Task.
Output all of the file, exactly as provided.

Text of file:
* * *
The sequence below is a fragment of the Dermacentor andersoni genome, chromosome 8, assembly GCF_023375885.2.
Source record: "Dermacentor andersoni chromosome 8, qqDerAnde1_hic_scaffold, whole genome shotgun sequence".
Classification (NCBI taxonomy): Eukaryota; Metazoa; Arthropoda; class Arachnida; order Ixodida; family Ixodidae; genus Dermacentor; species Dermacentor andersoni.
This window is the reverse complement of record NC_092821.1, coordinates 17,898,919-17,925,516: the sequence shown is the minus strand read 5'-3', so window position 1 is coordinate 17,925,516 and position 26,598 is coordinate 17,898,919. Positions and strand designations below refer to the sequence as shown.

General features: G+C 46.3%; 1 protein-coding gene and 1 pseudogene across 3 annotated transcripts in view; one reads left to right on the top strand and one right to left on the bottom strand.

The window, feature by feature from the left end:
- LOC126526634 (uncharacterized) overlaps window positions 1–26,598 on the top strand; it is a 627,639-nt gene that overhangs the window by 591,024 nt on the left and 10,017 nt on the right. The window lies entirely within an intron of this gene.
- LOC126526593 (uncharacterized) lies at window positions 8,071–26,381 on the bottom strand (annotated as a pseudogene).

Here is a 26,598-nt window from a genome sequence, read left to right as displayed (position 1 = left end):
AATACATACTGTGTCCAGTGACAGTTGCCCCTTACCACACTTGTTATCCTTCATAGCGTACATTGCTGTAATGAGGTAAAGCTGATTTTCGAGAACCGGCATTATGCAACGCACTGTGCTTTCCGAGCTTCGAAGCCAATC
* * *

The sequence below is a fragment of the Dermacentor andersoni genome, chromosome 8, assembly GCF_023375885.2.
Source record: "Dermacentor andersoni chromosome 8, qqDerAnde1_hic_scaffold, whole genome shotgun sequence".
Classification (NCBI taxonomy): Eukaryota; Metazoa; Arthropoda; class Arachnida; order Ixodida; family Ixodidae; genus Dermacentor; species Dermacentor andersoni.
This window is the reverse complement of record NC_092821.1, coordinates 17,898,919-17,925,516: the sequence shown is the minus strand read 5'-3', so window position 1 is coordinate 17,925,516 and position 26,598 is coordinate 17,898,919. Positions and strand designations below refer to the sequence as shown.

General features: G+C 46.3%; 1 protein-coding gene and 1 pseudogene across 3 annotated transcripts in view; one reads left to right on the top strand and one right to left on the bottom strand.

The window, feature by feature from the left end:
- LOC126526634 (uncharacterized) overlaps window positions 1–26,598 on the top strand; it is a 627,639-nt gene that overhangs the window by 591,024 nt on the left and 10,017 nt on the right. The window lies entirely within an intron of this gene.
- LOC126526593 (uncharacterized) lies at window positions 8,071–26,381 on the bottom strand (annotated as a pseudogene).

Here is a 26,598-nt window from a genome sequence, read left to right as displayed (position 1 = left end):
AATACATACTGTGTCCAGTGACAGTTGCCCCTTACCACACTTGTTATCCTTCATAGCGTACATTGCTGTAATGAGGTAAAGCTGATTTTCGAGAACCGGCATTATGCAACGCACTGTGCTTTCCGAGCTTCGAAGCCAATC